Objective: To determine the epidemiologic, clinical, and microbiological features of group A streptococcus septicemia in children.
Design: A descriptive series of 34 cases over an 11-year period from 1980 through 1990.
Setting: An academically affiliated tertiary-care pediatric hospital, the principal referral center for the state of Colorado and surrounding states.
Participants: Thirty-four patients with positive blood cultures for group A streptococcus (33 medical records were available).
Main outcome measures: Yearly incidence and clinical features of cases; microbiological features of isolated organisms.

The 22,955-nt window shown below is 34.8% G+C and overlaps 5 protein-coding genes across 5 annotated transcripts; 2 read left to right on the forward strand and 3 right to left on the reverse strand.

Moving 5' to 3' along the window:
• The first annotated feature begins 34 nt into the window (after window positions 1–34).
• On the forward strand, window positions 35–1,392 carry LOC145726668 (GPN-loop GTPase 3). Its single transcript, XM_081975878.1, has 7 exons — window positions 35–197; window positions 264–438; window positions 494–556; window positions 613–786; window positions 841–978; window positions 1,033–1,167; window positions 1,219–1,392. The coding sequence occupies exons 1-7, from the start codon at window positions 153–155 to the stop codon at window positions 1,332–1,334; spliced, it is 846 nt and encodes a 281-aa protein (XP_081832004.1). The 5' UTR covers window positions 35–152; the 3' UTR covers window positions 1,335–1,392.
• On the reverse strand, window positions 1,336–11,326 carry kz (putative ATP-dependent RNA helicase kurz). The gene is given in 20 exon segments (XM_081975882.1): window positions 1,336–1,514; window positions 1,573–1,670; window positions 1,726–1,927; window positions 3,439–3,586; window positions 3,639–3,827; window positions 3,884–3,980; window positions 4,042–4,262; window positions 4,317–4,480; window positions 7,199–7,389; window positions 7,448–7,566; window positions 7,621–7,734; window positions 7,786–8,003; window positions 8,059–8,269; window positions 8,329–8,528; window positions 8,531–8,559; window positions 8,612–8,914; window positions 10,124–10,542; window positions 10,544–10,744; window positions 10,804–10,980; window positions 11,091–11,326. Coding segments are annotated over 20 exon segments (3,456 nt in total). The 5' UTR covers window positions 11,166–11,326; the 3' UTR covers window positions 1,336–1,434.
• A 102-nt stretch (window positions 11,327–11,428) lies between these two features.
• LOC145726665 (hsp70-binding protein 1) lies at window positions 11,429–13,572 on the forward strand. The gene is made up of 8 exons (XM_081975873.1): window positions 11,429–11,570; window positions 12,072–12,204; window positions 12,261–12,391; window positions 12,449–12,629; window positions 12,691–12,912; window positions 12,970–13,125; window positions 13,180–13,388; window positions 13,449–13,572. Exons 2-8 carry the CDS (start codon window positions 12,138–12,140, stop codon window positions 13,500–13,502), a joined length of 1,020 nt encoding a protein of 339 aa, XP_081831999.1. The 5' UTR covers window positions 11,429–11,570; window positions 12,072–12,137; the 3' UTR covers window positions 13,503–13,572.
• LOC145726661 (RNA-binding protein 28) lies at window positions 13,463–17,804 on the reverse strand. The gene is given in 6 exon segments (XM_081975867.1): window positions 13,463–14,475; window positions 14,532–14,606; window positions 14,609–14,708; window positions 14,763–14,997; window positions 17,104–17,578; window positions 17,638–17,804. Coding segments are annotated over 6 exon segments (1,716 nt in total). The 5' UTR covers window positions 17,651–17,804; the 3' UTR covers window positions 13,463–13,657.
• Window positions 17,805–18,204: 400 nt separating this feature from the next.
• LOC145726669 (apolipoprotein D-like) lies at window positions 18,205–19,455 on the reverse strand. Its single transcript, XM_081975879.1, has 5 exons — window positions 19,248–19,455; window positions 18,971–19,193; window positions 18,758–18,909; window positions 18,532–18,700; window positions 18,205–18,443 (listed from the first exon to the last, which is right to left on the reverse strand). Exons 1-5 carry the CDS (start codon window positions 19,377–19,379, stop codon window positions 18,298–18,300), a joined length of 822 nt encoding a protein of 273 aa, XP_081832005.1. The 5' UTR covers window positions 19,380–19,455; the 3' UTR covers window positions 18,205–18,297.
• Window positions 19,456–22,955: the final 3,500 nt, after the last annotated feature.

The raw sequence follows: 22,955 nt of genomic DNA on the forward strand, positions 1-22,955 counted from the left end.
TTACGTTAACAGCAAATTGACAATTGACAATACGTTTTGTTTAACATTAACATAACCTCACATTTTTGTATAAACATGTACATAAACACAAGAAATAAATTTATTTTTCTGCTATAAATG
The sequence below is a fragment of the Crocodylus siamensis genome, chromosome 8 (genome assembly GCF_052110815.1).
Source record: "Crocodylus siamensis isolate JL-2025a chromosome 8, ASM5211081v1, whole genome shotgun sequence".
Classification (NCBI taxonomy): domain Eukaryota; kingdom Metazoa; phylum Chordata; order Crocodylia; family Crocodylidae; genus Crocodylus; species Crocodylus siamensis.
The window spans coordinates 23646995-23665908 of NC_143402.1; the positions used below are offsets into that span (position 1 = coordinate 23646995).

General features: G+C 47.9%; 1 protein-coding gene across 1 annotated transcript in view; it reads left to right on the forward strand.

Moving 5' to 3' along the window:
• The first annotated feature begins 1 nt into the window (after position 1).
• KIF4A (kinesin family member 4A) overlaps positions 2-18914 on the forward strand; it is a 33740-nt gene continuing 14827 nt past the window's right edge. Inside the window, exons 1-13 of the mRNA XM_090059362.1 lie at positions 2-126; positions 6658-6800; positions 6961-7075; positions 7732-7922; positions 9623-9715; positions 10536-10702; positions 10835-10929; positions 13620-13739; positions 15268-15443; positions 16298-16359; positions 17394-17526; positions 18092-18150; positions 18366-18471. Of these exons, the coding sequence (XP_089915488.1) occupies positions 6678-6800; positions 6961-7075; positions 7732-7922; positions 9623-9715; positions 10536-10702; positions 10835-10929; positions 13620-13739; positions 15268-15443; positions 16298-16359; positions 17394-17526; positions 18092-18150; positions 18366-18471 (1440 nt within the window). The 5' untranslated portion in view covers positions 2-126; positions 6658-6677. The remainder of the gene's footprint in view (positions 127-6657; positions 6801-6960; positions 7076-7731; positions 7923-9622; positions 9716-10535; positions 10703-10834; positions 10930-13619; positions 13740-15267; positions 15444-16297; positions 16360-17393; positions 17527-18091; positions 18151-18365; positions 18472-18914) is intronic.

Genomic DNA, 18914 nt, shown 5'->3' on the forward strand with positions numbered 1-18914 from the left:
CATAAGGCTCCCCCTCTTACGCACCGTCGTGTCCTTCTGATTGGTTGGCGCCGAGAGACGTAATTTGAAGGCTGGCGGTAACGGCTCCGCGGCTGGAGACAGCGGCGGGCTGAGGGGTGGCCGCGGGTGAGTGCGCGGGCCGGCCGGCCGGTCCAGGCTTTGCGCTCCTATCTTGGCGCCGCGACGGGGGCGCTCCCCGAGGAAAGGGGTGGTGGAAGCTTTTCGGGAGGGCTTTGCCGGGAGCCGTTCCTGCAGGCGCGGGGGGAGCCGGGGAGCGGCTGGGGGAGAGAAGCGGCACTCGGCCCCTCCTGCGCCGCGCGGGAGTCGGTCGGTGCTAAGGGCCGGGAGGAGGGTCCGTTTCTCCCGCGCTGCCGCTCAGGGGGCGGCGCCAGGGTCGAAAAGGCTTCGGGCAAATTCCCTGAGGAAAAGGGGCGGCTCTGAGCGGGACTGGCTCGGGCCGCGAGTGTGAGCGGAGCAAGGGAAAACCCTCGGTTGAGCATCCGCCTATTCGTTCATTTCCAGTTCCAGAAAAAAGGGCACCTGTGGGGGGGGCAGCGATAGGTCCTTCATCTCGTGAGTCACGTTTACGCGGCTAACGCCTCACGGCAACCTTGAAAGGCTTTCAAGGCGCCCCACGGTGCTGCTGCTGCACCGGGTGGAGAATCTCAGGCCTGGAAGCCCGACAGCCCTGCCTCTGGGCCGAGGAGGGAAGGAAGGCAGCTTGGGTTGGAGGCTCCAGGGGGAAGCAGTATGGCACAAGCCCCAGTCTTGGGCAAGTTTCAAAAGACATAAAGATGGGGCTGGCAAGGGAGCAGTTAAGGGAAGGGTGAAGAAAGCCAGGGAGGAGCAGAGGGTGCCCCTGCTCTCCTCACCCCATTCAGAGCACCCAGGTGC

Results: There was a significant increase (P = .01) in the incidence of group A streptococcus bacteremia over an 11-year period, with 14 (41%) of these cases occurring in 1989 and 1990. Patients had a rapidly progressing illness, usually without preceding pharyngitis. The prominent M and T types were 1 (4) and 12 (4). Eleven (73%) of the 15 strains produced pyrogenic exotoxin B that significantly correlated with production of proteinase.
Conclusion: There appears to be an increase in group A streptococcus bacteremia in children that is associated with a strain phenotype that suggests a change in organism virulence.